The future of some rural churches could well be at risk. Last November Archbishop Welby, ill advisably likened climate change to the rise of Nazism, although he did later apologies for the comparison.
However, he relentlessly continues to push for net zero by 2030, a far more aggressive drive than that of the Government, which has a target of 2050.
Through his leadership, the Church of England is proposing to ‘cajole’ vicars into replacing traditional church boilers with green alternatives including heat pumps, biomass (not carbon neutral) boilers, or an electric boiler run on renewable electricity. This could push some parishes to the brink, at a time when many are already struggling financially.
The average cost of replacing fossil fuel burning boilers with a heat pump is around £10,000 and running costs at least £200 higher per year. Added to which insulating even a small parish church in a futile effort to make heat pumps efficient, would be unaffordable.
Where would they start? What would these beautiful ancient buildings look like after being thermally clad, and interiors insulated? Probably resembling something out of Disney World.
Mike Foster, CEO of the Energy and Utilities Alliance, applauded the church for trying to tackle climate change, but added: “It is potentially misguided advice. Heat pumps are more expensive to install, more expensive to run, and would be unsuitable in spacious, poorly insulated buildings. My advice to any vicar is to replace what you have got with what you have got”.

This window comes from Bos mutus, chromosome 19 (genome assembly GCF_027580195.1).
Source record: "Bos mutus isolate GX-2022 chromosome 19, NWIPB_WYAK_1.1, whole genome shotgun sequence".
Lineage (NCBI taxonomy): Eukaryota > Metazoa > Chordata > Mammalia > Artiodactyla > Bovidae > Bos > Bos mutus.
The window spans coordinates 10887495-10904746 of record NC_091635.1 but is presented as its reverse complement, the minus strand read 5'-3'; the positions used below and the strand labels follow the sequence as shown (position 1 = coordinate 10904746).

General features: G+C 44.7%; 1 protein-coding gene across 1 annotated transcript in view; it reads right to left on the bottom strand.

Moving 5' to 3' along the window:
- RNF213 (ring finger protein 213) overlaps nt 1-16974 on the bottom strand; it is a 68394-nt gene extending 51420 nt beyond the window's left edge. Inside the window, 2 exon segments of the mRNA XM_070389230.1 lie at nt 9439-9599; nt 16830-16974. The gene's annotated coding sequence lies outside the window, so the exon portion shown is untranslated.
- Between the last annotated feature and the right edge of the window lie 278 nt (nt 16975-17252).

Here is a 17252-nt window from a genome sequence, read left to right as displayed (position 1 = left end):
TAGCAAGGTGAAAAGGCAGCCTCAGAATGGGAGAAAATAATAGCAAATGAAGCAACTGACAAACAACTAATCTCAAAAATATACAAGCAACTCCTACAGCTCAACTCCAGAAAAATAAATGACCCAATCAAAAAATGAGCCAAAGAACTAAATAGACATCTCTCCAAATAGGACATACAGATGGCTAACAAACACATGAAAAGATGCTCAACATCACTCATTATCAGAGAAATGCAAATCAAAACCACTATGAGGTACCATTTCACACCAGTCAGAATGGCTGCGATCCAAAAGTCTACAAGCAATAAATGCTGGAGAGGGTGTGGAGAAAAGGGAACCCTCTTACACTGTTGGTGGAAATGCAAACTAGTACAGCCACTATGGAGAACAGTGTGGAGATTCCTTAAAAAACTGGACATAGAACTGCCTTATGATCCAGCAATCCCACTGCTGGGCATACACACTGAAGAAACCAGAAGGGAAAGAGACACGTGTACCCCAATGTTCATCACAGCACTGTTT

This reaffirms increasing concern across society about the cost to ordinary people of carbon-reduction targets.
It is not just farmers who should worry about the rise in the cost of fertiliser, liquid nitrogen, and seeds, now triple, even quadruple in price.
Reading reports of the knock-on effect in the USA and other parts of the world, it is not just in the UK that the potential outcome will be a catastrophic shortage of food.
Joseph Schmidhuber, deputy director of the United Nations Food and Agriculture Organisation’s trade and market divisions, said: “Lower fertiliser use will inevitably affect worldwide food production and quality, impacting on food availability, rural incomes and the livelihoods of the poor.”
In Washington D.C., the shelves are already looking sparse, and residents are instructed to “just buy what you need and leave some for others”.
You cannot grow corn (maize) without a heavy dose of fertiliser, and many US farmers are cutting back substantially on the acres they grow (historically over 60million), when they cannot afford the crippling fertiliser prices.
Many are turning to Soya, a crop which requires less nitrogen, but there is a shortage of soybean seed.
So, with less corn being harvested, animal producers who depend on it being affordable to feed their stock, and shoppers, will see the cost of their end product rise considerably.
Corn is also one of the foundation pillars of our food supply. As noted in the article; ‘if you look at the ingredients of numerous products, you will discover that corn is in just about everything in one form or another’.
It is not just corn and other cereal crops which need nitrogen, so too does coffee grown in South America, and elsewhere. We shall soon be paying much more for our caffe latte.
So, with higher food production costs, governments prioritising the environment, and aiming for net zero by rewilding and planting trees on fertile food producing land, it is hardly surprising there are predictions of worldwide food shortages.
This combined with fuel poverty due the obsession with so called renewable energy, much of which is imported from halfway around the world and unreliable, surely it is time for a reality check on where exactly this is heading. Are governments putting horses before carts, and at what cost to the population?
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